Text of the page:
Publication Date: January 1, 2016
Freddie Winters is a mystery writer who spends his days trying to sell his novels while dodging his landlord. When his more successful college roommate, Dylan St. James, says that someone is trying to kill him and that he needs help, Freddie sees a chance to get away from his apartment and make an extra buck. As Freddie starts investigating in an effort to help his friend, he finds a cast of dangerous characters any one of whom could be out to get Dylan. Is this real-life case more than Freddie can handle?
The author, Alastair Puddick, gave me a copy of this novel in exchange for my review.
Freddie Winters and I have something in common. We both hate the writing of James Patterson. Freddie hates it because it’s so successful and crap (Dad forgive me because I know you love him); I think he’s just crap. We also both think that Freddie Winters is probably a better writer. Alastair Puddick is certainly a better writer, in my opinion, anyway. I’m sure people will disagree but keep your emails and read Killing Dylan and then let me know where you stand.
The James Patterson-esque Freddie has found himself alienated by choice from his college friend who is rather Nicholas Sparks-like in style and popularity. That Dylan thinks Freddie can solve a mystery because he writes mysteries is a bit nuts but to Puddick’s credit, he doesn’t pretend it‘s not. Freddie sees it as good excuse as any to reconnect with someone with whom he should have never lost touch. Freddie is wily, jaded, sarcastic and somewhere deep down, cares about Dylan. They share a connection to their common college friend, Dylan’s dead first wife. Freddie was a wonderful character to read. Freddie is heartfelt in a way that is never sappy even when readers might think Puddick would take the story to that flute-music place.
My Dad read this book subsequent to my reading and likened Freddie to Gregory McDonald’s feature character. While I’ve also read the Fletch novels and have seen the movie starring Chevy Chase in the title role, Freddie is not quite so slapstick. He is funny without playing the comedic role. There are portions of the novel that are deliciously ridiculous and feature the dark humor that I so love from U.K. fiction but the characters are tongue-in cheek-realness and somewhat meta in their professions. Puddick, to my ear, makes some very clever statements and observations about the writing industry through his successful and not so successful characters.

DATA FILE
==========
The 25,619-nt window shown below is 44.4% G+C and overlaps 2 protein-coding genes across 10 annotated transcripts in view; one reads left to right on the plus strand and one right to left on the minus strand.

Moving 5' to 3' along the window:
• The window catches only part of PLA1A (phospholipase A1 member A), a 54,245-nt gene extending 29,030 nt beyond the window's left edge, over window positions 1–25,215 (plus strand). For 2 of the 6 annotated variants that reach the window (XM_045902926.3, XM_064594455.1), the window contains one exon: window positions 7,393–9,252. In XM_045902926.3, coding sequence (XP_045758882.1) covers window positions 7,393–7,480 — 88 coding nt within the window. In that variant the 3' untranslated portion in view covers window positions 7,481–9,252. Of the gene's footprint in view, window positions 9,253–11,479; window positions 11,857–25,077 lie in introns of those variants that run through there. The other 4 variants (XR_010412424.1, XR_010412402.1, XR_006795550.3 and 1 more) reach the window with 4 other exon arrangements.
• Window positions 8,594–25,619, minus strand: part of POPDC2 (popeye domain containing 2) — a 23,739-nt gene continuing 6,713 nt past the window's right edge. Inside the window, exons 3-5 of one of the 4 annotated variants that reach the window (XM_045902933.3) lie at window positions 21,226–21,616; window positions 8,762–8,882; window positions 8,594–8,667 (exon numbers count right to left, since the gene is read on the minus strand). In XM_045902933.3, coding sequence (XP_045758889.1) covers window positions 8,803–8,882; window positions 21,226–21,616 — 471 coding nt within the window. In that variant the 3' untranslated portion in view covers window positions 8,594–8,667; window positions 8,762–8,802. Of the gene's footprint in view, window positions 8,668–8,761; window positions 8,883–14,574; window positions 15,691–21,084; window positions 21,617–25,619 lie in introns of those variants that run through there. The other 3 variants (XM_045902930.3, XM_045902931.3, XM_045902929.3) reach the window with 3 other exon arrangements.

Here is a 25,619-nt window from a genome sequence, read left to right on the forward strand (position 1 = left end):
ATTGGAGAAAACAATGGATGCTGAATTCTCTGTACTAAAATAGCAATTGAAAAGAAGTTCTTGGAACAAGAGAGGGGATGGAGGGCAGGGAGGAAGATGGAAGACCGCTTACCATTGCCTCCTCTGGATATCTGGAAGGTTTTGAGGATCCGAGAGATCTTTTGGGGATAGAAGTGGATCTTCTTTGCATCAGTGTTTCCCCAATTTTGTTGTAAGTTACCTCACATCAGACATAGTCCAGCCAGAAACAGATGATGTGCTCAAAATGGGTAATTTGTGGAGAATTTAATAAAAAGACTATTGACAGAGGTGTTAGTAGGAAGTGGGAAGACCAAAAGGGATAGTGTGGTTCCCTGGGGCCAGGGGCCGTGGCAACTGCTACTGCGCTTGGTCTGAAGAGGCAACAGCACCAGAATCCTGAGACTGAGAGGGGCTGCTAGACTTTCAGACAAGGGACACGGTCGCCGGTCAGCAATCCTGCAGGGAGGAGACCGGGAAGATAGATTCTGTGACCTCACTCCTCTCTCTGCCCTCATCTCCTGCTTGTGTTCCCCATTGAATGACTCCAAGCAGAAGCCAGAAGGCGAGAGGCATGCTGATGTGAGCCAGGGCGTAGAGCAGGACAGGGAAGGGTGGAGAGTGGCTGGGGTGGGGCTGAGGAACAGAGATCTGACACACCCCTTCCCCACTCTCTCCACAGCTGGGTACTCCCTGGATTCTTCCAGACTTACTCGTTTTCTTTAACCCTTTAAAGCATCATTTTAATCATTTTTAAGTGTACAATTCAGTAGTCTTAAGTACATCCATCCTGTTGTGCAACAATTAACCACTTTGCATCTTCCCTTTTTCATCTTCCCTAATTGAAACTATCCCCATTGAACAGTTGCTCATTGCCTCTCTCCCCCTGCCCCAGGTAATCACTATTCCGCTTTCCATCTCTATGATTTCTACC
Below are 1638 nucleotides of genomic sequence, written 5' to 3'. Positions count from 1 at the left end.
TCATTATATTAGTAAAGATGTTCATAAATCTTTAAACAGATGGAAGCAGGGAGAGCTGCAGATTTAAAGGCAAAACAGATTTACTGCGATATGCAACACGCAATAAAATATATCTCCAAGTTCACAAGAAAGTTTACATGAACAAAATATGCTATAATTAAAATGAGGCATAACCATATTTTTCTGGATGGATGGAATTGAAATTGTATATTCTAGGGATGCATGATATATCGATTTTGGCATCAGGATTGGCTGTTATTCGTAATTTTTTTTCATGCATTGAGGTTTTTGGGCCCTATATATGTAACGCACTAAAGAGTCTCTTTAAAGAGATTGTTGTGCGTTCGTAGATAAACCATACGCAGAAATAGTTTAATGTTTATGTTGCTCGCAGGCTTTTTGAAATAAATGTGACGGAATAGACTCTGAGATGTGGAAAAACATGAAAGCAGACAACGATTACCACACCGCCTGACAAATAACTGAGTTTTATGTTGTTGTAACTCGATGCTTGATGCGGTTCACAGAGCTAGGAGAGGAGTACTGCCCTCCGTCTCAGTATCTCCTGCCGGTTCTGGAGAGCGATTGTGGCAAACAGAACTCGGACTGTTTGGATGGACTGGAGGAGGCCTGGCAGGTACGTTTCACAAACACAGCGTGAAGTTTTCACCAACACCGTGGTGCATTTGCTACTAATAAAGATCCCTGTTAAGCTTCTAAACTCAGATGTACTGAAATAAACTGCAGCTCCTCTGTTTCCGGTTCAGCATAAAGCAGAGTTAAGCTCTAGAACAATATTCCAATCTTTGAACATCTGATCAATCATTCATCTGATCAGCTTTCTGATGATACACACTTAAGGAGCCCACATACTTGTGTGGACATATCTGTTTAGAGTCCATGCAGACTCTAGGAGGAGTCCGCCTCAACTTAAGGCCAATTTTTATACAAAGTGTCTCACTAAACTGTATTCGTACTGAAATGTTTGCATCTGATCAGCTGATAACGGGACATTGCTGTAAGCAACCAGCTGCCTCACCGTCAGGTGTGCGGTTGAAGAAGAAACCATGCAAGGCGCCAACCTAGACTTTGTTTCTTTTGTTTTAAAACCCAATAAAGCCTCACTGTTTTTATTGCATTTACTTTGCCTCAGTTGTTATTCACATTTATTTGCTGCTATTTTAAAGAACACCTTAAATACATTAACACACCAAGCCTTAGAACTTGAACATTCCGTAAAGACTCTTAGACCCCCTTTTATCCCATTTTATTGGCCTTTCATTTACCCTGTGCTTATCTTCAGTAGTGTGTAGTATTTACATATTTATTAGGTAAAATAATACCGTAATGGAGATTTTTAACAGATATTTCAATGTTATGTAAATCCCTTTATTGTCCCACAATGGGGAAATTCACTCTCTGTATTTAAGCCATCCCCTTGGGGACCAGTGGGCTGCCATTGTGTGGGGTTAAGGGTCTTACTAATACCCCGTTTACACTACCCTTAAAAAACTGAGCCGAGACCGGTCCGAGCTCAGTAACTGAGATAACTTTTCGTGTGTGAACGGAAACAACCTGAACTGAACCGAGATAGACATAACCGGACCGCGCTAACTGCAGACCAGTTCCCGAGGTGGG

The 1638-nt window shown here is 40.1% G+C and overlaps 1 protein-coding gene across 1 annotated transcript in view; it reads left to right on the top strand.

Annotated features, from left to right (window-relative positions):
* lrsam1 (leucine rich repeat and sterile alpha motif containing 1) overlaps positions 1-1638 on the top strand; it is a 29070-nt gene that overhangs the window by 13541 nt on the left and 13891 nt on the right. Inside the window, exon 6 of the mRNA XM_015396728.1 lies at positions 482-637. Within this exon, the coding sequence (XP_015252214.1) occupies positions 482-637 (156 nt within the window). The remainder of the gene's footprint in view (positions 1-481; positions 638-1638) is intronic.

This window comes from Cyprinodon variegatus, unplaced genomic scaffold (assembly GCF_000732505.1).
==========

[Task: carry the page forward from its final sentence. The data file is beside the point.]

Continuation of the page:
While very different from Puddick’s first novel The Unexpected Vacation of George Thring (also reviewed on this site), it is equally expertly crafted. There are a few errors but nothing that ruins the flow of the story for the reader—my Dad didn’t notice them at all. There is something offbeat about Puddick’s characters and writing style that I absolutely adore. I likened his writing to P.G. Wodehouse in my last review but Killing Dylan is a different genre and a whole new outing for this very talented author. The novels do share an over-the-top sense of humor that is simply wonderful. One of my favorite moments early on is when Freddie dresses up a potted plant in his clothes and arms it with a knife setting it outside of Dylan’s door to scare him.
So, does Freddie find out who is trying to kill Dylan? You’ll just have to pick “Killing Dylan” up to find out. The novel is fun and fast and a great Friday night read with a glass of wine or cup of tea.
Read an excerpt and pick up Killing Dylan by Alastair Puddick today on: